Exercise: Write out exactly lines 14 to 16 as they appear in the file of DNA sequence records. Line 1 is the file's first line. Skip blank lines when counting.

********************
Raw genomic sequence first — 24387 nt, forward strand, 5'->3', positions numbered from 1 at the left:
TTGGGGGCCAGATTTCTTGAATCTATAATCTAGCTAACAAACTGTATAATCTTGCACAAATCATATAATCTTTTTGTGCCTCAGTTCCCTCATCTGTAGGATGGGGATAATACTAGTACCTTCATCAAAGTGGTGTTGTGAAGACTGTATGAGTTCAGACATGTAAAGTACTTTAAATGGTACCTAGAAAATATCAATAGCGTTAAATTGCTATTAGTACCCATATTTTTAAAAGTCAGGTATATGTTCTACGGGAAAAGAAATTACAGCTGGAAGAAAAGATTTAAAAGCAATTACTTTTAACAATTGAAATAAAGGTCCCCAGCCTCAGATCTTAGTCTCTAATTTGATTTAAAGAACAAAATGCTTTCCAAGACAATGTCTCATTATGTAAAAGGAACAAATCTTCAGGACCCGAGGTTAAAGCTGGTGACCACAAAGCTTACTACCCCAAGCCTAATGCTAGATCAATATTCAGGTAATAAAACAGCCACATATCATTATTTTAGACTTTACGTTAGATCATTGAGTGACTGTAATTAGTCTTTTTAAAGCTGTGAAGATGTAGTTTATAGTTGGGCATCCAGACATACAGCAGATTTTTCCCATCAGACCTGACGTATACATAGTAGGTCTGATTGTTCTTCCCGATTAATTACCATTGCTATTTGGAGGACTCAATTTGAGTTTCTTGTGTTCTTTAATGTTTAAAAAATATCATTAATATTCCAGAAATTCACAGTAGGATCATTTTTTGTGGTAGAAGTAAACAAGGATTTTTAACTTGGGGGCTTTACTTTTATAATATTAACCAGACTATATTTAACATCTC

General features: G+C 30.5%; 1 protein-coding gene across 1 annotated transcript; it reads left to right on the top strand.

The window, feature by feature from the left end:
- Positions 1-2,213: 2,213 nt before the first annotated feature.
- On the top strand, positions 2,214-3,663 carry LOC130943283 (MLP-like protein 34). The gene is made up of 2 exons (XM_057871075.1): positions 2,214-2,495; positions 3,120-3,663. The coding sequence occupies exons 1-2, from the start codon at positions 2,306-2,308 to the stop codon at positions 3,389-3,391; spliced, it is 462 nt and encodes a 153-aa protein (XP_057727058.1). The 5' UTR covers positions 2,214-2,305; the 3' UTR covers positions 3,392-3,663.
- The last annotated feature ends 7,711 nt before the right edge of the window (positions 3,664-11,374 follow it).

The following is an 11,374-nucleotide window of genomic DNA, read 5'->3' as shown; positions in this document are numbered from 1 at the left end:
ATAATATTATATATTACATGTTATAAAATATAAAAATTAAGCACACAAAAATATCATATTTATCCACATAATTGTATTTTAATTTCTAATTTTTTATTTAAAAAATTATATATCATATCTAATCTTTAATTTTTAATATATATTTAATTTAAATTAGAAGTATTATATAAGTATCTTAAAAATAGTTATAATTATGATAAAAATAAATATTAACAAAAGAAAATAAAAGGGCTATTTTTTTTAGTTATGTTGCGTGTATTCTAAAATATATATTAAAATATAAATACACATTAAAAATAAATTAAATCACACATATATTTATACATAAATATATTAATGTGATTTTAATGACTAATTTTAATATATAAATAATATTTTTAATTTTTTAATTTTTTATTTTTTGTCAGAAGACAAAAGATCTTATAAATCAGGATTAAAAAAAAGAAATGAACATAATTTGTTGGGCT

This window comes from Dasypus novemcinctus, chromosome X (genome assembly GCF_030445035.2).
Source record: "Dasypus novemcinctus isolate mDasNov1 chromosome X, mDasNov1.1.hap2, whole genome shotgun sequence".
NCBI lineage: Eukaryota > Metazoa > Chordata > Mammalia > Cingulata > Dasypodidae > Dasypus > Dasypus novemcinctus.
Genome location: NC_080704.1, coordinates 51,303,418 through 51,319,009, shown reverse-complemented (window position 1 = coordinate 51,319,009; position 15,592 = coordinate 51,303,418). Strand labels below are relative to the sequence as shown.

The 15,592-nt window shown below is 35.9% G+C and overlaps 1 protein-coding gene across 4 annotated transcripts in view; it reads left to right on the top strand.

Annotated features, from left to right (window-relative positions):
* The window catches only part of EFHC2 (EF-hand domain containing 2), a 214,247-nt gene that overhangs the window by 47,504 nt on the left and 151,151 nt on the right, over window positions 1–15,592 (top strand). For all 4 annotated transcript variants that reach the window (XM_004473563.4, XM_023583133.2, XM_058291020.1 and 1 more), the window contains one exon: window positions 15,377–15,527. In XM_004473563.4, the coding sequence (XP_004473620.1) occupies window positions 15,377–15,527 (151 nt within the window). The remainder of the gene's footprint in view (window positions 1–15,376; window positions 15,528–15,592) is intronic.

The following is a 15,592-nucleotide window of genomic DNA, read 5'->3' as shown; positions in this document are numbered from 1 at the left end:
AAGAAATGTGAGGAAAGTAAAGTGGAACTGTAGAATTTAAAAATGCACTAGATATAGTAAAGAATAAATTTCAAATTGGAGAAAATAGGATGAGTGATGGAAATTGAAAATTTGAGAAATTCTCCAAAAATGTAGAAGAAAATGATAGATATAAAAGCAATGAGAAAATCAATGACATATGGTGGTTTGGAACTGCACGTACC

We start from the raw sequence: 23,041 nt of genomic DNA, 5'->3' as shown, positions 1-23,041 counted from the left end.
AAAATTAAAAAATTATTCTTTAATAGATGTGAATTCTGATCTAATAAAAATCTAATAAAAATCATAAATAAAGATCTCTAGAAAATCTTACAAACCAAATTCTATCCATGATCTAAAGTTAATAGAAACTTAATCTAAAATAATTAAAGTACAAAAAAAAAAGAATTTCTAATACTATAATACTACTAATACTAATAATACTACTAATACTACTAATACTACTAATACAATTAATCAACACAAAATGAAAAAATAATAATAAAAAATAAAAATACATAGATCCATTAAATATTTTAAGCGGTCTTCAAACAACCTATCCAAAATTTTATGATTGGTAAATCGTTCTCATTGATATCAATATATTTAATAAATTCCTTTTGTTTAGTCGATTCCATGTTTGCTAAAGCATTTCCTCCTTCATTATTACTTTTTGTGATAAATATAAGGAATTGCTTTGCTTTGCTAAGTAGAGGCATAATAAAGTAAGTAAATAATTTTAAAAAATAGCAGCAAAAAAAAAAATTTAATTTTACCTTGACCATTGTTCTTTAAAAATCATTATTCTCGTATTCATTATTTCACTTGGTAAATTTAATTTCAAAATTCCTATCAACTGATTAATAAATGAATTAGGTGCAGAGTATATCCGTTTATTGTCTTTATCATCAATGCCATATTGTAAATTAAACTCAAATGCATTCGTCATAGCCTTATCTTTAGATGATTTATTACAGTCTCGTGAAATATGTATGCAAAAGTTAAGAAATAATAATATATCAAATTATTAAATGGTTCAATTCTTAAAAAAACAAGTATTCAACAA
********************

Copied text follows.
The 15,592-nt window shown below is 35.9% G+C and overlaps 1 protein-coding gene across 4 annotated transcripts in view; it reads left to right on the top strand.

Annotated features, from left to right (window-relative positions):
* The window catches only part of EFHC2 (EF-hand domain containing 2), a 214,247-nt gene that overhangs the window by 47,504 nt on the left and 151,151 nt on the right, over window positions 1–15,592 (top strand). For all 4 annotated transcript variants that reach the window (XM_004473563.4, XM_023583133.2, XM_058291020.1 and 1 more), the window contains one exon: window positions 15,377–15,527. In XM_004473563.4, the coding sequence (XP_004473620.1) occupies window positions 15,377–15,527 (151 nt within the window). The remainder of the gene's footprint in view (window positions 1–15,376; window positions 15,528–15,592) is intronic.